Table 2.  Actual, breakeven (predicted), and 75% confidence limits of 27 feed commodities used on
Ohio dairy farms, mid-November 2012.
Table 2

For convenience, Table 3 summarizes the economic classification of feeds according to their outcome in the Sesame analysis.

Table 3. Partitioning of feedstuffs, Ohio, mid-November 2012.


At Breakeven


Bakery byproducts
Brewers grains, wet
Corn silage
Distillers dried grains
Gluten feed
Meat meal
Soybean meal – expeller
48% Soybean meal

Alfalfa hay – 40% NDF
Bakery byproducts
Canola meal
Corn, ground, shelled
41% Cottonseed meal
Whole cottonseed
Soybean hulls
Roasted soybeans
Wheat middlings

Blood meal
Beet pulp
Citrus pulp
Feather meal
Fish meal
Gluten meal
44% soybean meal
Wheat bran

As usual, I must remind the readers that these results do not mean that you can formulate a balanced diet using only feeds in the “bargains” column.  Feeds in the “bargains” column offer a savings opportunity and their usage should be maximized within the limits of a properly balanced diet.  In addition, prices within a commodity type can vary considerably because of quality differences, as well as non-nutritional value added by some suppliers in the form of nutritional services, blending, terms of credit, etc.  Also, there are reasons that a feed might be a very good fit in your feeding program while not appearing in the “bargains” column. 

Current Dairy Situation

We use the estimates of the nutrient costs to calculate the Cow-Jones Index (CJI) for November.  This index was constructed here at Ohio State to measure the difference between milk revenues and the costs of providing the required nutrients at a production level of 65 lb/cow/day.  The Cow-Jones is conceptually very similar to income-over-feed costs, but it is calculated without making reference to any specific diet (ration).  The reference cow used to calculate the Cow-Jones weighs 1500 lb and produces 65 lb of milk at 3.6% fat and 3.0% protein – which is about the average cow productivity in Ohio.  This cow has daily requirements of 31.3 Mcal of NEL, 4.64 lb of MP, 10.15 lb of e-NDF, and 3.38 lb of ne-NDF.  The cost of supplying these nutrients has fluctuated over the years.  Dietary energy is currently priced at its 5-year average, as it costs $3.59/day to provide the NEL required for the production of 65 lb/day (Table 4).  This means that, on an average, one has to pay $5.52 to supply the NEL required to produce a hundredweight of milk.  On the protein side, it currently costs $2.95/cow/day to supply the required MP, which equates to $4.54/cwt.  The total feed costs for our standard cow is now $7.00/day, or $10.76/cwt (or about 14.5¢/lb of TMR dry matter).  These figures result in a Cow-Jones of $10.50/cwt, which is over $2.75/cwt more than the break-even of $8.00/cwt.  Dairy producers who are paying cash prices for their feeds (and have something to feed…) are currently making some money; nothing too exciting, but much better than just 2 months ago. The problem is that because of the drought, many will have to be purchasing forages in the spring at a time when the forage supply will be very tight.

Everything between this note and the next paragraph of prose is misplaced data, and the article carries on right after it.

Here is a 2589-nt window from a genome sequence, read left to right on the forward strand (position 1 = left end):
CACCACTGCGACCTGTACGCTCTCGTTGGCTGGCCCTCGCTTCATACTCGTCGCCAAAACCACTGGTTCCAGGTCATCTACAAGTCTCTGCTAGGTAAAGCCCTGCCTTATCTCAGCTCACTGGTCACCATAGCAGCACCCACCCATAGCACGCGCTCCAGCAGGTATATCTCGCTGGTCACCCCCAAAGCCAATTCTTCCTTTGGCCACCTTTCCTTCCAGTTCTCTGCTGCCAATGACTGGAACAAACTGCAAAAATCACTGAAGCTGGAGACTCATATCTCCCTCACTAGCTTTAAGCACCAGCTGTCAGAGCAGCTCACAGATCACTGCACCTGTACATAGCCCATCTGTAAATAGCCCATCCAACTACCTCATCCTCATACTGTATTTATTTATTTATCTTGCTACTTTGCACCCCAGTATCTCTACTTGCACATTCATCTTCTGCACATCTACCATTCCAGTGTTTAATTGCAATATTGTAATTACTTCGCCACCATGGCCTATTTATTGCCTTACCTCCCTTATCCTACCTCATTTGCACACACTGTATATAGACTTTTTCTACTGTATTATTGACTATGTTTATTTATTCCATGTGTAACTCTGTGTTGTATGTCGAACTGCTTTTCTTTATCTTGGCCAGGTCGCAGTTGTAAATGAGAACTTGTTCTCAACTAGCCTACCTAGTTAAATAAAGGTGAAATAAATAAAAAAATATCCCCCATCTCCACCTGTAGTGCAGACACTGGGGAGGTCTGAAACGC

Table 4.  Calculations of the Cow-Jones Index for Ohio, November 2012.

Table 4

The fact that the nutrient costs in November amounted to over 50% of the milk revenues should be of concern and foreshadows a difficult financial environment if either current feed prices are maintained throughout the year or if milk prices were to fall.  Unfortunately, wholesale prices for cheese and butter have dropped considerably in November, whereas prices of whey and non-fat dried milk have held their own.  Milk price forecasts (either using the futures markets or more conventional economics analyses) have been dropping over the last 3 to 4 weeks.  It seems very safe to assume that the $21.02/cwt Class III price of October will not be sustained. As of the end of November, the Class III futures closed at $18.88/cwt, a drop of $2.14/cwt from the October price.  The Class III futures for the whole of 2013 are averaging $18.41/cwt.  So if feed prices are just maintained at current levels and if futures prices are accurate predictors, then we are looking at negative margins with $18/cwt Class III milk next year.